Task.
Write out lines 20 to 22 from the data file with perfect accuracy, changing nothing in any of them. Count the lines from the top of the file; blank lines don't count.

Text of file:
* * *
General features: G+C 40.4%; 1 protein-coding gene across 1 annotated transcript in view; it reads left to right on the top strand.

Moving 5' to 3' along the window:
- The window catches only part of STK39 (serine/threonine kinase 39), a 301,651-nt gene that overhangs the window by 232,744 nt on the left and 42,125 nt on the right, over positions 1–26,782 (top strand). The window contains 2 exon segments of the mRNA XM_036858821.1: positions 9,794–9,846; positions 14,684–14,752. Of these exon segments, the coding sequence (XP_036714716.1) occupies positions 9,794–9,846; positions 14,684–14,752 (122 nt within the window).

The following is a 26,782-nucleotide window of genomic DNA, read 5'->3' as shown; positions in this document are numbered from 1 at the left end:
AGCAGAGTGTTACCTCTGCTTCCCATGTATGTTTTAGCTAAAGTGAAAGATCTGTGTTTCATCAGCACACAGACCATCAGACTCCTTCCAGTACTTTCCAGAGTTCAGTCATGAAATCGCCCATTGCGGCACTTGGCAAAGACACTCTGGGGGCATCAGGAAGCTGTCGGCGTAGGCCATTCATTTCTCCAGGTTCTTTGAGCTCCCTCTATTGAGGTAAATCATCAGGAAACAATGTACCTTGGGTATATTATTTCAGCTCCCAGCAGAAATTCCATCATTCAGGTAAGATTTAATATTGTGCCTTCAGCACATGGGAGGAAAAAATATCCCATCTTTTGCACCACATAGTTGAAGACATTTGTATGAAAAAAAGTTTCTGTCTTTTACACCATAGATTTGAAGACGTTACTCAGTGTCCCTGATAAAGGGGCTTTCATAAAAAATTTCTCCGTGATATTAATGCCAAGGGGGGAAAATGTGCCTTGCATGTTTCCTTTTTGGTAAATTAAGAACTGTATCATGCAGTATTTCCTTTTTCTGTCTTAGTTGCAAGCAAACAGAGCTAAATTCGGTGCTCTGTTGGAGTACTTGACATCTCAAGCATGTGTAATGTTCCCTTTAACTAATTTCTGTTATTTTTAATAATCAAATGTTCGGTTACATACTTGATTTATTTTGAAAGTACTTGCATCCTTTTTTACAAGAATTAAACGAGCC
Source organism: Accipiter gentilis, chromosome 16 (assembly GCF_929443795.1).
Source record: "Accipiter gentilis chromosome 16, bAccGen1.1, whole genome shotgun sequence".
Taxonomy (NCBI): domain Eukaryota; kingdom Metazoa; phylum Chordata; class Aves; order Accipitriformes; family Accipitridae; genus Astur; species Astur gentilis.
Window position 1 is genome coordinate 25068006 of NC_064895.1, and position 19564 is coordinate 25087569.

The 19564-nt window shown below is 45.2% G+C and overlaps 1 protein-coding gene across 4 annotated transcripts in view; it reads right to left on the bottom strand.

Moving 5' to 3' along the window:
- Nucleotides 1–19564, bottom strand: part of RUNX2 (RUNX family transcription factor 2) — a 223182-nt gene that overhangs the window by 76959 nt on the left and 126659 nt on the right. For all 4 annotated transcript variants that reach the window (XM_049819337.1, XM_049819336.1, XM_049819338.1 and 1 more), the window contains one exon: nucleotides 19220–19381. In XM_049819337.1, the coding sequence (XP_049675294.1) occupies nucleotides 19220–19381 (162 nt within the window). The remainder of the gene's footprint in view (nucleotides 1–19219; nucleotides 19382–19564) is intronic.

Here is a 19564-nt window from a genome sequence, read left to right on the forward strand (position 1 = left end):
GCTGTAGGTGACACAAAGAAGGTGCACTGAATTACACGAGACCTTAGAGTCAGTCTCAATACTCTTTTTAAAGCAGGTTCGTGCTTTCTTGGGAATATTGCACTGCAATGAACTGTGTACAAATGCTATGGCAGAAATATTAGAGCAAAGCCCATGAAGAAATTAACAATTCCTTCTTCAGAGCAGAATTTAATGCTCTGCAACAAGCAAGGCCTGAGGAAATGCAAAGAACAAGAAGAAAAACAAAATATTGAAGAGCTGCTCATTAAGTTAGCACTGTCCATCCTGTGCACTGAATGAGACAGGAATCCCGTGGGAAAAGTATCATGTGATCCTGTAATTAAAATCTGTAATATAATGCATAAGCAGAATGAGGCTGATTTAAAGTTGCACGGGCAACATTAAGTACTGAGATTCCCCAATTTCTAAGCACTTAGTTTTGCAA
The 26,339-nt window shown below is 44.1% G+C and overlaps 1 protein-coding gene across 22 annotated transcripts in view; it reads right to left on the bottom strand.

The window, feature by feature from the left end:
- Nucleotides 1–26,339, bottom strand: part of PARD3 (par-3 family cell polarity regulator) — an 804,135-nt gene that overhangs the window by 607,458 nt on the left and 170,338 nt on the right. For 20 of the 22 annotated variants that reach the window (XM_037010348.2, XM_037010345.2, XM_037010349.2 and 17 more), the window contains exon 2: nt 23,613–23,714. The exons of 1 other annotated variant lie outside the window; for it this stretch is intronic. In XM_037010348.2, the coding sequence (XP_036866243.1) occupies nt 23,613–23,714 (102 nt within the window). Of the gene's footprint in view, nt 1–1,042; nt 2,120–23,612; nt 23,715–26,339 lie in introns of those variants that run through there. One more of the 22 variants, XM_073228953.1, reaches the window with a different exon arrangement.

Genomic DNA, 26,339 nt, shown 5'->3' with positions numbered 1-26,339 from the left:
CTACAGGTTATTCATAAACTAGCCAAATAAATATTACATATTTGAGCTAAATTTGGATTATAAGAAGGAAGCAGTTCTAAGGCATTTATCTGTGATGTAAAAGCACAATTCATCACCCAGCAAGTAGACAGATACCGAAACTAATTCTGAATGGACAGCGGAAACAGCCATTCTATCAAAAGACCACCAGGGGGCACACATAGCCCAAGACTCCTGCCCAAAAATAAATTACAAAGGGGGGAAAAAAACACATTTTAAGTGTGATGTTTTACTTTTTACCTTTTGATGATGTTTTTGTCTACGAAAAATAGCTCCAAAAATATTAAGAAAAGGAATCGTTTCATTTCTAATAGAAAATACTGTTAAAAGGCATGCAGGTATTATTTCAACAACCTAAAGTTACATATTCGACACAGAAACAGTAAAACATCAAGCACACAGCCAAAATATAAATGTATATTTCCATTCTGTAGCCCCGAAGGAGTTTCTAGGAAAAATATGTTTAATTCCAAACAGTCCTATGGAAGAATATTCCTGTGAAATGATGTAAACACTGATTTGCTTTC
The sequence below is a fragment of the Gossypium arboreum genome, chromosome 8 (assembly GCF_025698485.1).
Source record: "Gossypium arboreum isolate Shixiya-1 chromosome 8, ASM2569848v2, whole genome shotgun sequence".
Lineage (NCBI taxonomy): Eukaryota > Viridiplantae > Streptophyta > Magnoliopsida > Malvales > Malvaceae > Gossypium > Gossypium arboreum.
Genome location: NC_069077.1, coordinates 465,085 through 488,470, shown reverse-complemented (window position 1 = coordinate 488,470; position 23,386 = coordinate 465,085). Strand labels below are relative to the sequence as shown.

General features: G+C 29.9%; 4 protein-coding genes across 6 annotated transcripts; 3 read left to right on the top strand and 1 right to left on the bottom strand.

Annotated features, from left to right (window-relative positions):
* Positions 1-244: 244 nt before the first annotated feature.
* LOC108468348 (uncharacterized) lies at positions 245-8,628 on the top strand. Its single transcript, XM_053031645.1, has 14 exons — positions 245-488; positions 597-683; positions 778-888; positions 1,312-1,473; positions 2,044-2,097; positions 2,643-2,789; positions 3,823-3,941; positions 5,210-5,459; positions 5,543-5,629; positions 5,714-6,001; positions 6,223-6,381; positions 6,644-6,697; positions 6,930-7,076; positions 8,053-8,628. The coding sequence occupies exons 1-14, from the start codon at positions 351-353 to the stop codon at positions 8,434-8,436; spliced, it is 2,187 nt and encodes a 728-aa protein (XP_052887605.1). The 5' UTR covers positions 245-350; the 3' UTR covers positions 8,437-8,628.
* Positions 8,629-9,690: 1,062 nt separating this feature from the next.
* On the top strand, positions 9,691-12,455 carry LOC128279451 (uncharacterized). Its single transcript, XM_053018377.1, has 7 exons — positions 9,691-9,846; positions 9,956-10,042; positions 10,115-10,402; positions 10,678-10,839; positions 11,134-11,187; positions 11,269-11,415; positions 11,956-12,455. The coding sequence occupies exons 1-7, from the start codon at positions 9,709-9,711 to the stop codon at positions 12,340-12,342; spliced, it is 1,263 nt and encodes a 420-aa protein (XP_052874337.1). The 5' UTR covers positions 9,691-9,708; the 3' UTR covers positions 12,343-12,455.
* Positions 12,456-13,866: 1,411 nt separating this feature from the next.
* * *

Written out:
The sequence below is a fragment of the Gossypium arboreum genome, chromosome 8 (assembly GCF_025698485.1).
Source record: "Gossypium arboreum isolate Shixiya-1 chromosome 8, ASM2569848v2, whole genome shotgun sequence".
Lineage (NCBI taxonomy): Eukaryota > Viridiplantae > Streptophyta > Magnoliopsida > Malvales > Malvaceae > Gossypium > Gossypium arboreum.